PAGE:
5. Coeliac Disease means that you have terrible stomach aches – Myth!
This is a big misconception when it comes to understanding the symptoms of having coeliac disease. Yes- many people experience tummy aches and pains, diarrhoea and/or constipation and bloating and these are known as Classical coeliac disease symptoms. Other classical symptoms include lethargy and nausea and vomiting. Some symptoms are due to the malabsorption that occurs because of the damaged villi, these include anaemia, weight loss, mouth ulcers, osteoporosis and vitamin B12 deficiency.
Then there are even less known symptoms including depression, miscarriages, neurological problems (ataxia), tooth enamel problems and hair loss.
There is also a skin manifestation of Coeliac Disease called Dermatitis Herpetiformis, which is a skin rash that also responds to the removal of gluten.
Some people have no symptoms of coeliac disease at all, this is called asymptomatic coeliac disease. With this group the condition is often picked up accidently and when gluten is removed from the diet they won’t feel any different.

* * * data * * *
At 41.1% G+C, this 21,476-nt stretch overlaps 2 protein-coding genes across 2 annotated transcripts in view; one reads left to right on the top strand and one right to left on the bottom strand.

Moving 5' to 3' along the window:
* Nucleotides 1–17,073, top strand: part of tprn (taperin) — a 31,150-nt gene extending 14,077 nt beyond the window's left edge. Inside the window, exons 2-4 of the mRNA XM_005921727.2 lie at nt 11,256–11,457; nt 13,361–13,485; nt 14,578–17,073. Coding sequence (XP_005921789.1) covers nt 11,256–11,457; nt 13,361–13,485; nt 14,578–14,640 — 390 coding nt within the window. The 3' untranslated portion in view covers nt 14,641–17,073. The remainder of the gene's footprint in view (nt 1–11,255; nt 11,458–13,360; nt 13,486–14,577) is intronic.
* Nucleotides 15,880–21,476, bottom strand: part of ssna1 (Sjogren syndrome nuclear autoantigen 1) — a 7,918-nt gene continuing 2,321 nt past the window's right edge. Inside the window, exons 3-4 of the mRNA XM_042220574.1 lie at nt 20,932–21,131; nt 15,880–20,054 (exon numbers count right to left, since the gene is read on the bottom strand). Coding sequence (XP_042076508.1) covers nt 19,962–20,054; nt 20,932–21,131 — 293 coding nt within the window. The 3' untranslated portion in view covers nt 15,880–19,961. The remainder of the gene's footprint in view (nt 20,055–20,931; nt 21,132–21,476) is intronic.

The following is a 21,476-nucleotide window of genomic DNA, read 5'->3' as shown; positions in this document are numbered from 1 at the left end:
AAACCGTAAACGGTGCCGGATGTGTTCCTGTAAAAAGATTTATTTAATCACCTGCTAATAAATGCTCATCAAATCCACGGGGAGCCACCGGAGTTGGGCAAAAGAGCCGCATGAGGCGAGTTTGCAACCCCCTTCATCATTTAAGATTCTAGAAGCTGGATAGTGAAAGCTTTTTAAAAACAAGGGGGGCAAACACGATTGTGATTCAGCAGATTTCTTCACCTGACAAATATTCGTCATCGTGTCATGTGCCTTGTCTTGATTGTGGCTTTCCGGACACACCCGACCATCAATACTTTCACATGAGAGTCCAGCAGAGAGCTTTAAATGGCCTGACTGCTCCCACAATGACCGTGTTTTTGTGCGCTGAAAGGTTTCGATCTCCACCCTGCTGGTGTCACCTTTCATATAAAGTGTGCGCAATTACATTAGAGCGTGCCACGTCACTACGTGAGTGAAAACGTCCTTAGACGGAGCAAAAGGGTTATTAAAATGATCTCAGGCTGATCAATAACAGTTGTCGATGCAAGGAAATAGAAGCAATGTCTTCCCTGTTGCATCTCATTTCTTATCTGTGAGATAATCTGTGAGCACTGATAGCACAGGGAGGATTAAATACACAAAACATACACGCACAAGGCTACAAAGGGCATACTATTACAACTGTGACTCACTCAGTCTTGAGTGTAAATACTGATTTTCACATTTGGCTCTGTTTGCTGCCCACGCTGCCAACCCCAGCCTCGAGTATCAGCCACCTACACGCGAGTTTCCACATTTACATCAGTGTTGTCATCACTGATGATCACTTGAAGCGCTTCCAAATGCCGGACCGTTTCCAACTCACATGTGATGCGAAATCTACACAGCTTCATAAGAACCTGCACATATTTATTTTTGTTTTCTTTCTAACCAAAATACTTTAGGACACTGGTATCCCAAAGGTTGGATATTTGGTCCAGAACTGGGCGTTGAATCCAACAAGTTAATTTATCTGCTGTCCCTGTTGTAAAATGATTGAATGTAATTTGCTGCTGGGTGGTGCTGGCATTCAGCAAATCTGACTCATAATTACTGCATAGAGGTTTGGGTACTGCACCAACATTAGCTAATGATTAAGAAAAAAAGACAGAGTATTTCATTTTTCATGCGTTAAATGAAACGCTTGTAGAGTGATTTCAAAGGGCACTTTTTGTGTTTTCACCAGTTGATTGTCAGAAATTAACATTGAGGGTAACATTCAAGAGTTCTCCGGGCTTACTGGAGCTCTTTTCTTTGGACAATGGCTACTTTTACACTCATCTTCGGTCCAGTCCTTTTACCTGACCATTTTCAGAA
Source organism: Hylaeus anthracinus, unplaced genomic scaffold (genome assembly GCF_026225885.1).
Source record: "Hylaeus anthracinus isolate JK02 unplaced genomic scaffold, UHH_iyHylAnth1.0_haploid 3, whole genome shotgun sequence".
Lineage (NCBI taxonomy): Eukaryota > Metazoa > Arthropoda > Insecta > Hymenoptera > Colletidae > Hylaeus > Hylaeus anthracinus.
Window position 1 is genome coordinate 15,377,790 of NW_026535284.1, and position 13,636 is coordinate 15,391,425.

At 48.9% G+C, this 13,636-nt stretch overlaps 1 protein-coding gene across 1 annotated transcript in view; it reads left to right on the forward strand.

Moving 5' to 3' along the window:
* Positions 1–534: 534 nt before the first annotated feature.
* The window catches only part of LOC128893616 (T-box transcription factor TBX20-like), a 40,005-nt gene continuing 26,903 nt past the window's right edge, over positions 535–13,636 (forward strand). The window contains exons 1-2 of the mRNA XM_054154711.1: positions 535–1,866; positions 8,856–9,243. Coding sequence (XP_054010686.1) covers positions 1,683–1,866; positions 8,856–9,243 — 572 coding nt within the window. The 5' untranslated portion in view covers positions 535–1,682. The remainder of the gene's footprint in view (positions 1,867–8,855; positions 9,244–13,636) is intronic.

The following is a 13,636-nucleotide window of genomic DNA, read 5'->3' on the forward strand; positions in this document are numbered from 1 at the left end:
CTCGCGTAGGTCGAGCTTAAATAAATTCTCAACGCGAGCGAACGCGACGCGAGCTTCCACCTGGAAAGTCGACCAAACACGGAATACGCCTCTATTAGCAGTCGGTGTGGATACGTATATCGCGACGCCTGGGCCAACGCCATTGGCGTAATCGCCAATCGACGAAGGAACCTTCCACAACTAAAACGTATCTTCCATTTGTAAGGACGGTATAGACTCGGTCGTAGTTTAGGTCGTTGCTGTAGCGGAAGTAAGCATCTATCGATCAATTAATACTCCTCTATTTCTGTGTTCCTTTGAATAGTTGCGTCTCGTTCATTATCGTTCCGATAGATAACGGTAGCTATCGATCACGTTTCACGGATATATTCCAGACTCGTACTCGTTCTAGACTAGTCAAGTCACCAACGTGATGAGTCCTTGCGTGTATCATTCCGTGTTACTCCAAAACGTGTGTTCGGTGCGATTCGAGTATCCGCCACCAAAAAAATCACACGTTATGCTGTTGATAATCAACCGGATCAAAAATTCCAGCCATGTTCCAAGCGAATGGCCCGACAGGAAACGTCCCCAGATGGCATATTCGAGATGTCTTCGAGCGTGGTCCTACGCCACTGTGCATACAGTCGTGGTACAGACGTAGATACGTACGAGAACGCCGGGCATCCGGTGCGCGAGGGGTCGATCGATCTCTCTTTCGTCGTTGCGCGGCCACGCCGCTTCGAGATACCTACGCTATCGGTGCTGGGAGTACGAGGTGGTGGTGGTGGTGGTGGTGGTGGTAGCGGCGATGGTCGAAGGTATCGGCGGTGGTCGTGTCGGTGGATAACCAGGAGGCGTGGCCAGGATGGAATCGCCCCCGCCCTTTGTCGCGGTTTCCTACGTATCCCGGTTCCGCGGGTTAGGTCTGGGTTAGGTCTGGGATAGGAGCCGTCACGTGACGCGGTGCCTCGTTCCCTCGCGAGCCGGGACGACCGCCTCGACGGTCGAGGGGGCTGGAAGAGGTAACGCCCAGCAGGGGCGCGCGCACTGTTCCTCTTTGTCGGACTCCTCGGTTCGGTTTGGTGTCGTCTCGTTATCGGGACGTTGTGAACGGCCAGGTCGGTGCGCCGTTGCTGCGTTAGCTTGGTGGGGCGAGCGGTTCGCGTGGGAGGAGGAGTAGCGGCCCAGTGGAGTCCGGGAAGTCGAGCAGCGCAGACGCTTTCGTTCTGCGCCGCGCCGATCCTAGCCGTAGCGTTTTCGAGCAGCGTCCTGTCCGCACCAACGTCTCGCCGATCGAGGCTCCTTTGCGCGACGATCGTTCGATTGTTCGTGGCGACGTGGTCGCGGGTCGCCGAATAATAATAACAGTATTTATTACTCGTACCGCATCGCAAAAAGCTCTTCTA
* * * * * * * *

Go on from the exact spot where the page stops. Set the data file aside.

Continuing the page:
It can be hard to remove gluten from your diet if you have coeliac disease but don’t have symptoms. It is important to remember that the severity of your symptoms doesn’t always reflect what is going on inside and if you have Coeliac Disease, symptomatic or not, a strict gluten free diet it vital.
6. Coeliac Disease can be self-diagnosed– Myth!
Coeliac disease in adults can only be truly diagnosed with a duodenal biopsy, an endoscopic procedure performed by a gastroenterologist where a tiny bit of your small intestine is examined to identify the structure of the villi. This procedure is normally done after a blood test to check for antibodies (tissue transglutaminase tTG). In children the small bowel biopsy may not be performed.
The classic symptoms of coeliac disease, like bloating and altered bowel habits, are very similar to those of irritable bowel syndrome (IBS) and sometimes coeliac disease goes undiagnosed and passed off as IBS. If you have ongoing gut symptoms go to your GP for the initial blood test for the Coeliac Disease antibodies.